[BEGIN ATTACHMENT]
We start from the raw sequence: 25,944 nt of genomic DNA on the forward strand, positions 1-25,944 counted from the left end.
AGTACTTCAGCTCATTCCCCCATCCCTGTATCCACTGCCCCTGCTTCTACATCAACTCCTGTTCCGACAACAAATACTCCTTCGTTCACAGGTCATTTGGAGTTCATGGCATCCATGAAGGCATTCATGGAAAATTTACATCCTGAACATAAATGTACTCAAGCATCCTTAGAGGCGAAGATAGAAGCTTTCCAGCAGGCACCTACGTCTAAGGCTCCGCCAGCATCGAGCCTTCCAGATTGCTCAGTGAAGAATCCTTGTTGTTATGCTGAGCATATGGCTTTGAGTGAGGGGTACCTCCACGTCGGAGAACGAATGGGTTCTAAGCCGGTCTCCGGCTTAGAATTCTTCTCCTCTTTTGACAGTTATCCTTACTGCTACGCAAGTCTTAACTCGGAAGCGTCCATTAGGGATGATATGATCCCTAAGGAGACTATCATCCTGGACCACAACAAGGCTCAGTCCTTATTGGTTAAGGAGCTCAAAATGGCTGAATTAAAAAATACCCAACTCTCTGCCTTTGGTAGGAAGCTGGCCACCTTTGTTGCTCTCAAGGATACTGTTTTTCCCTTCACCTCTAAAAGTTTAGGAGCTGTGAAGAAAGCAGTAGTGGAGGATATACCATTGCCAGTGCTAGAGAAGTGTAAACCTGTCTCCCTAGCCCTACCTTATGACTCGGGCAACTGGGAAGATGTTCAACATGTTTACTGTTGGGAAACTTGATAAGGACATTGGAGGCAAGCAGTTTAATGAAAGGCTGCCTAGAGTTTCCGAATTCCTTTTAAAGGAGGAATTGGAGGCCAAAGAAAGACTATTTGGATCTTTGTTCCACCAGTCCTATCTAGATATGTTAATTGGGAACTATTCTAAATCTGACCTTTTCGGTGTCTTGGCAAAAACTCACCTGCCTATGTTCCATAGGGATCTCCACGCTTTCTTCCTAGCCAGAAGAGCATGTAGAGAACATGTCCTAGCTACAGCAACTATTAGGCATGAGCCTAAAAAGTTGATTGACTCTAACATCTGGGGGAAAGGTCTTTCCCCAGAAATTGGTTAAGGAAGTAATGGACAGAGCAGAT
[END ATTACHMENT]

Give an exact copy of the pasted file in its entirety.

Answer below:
We start from the raw sequence: 25,944 nt of genomic DNA on the forward strand, positions 1-25,944 counted from the left end.
AGTACTTCAGCTCATTCCCCCATCCCTGTATCCACTGCCCCTGCTTCTACATCAACTCCTGTTCCGACAACAAATACTCCTTCGTTCACAGGTCATTTGGAGTTCATGGCATCCATGAAGGCATTCATGGAAAATTTACATCCTGAACATAAATGTACTCAAGCATCCTTAGAGGCGAAGATAGAAGCTTTCCAGCAGGCACCTACGTCTAAGGCTCCGCCAGCATCGAGCCTTCCAGATTGCTCAGTGAAGAATCCTTGTTGTTATGCTGAGCATATGGCTTTGAGTGAGGGGTACCTCCACGTCGGAGAACGAATGGGTTCTAAGCCGGTCTCCGGCTTAGAATTCTTCTCCTCTTTTGACAGTTATCCTTACTGCTACGCAAGTCTTAACTCGGAAGCGTCCATTAGGGATGATATGATCCCTAAGGAGACTATCATCCTGGACCACAACAAGGCTCAGTCCTTATTGGTTAAGGAGCTCAAAATGGCTGAATTAAAAAATACCCAACTCTCTGCCTTTGGTAGGAAGCTGGCCACCTTTGTTGCTCTCAAGGATACTGTTTTTCCCTTCACCTCTAAAAGTTTAGGAGCTGTGAAGAAAGCAGTAGTGGAGGATATACCATTGCCAGTGCTAGAGAAGTGTAAACCTGTCTCCCTAGCCCTACCTTATGACTCGGGCAACTGGGAAGATGTTCAACATGTTTACTGTTGGGAAACTTGATAAGGACATTGGAGGCAAGCAGTTTAATGAAAGGCTGCCTAGAGTTTCCGAATTCCTTTTAAAGGAGGAATTGGAGGCCAAAGAAAGACTATTTGGATCTTTGTTCCACCAGTCCTATCTAGATATGTTAATTGGGAACTATTCTAAATCTGACCTTTTCGGTGTCTTGGCAAAAACTCACCTGCCTATGTTCCATAGGGATCTCCACGCTTTCTTCCTAGCCAGAAGAGCATGTAGAGAACATGTCCTAGCTACAGCAACTATTAGGCATGAGCCTAAAAAGTTGATTGACTCTAACATCTGGGGGAAAGGTCTTTCCCCAGAAATTGGTTAAGGAAGTAATGGACAGAGCAGAT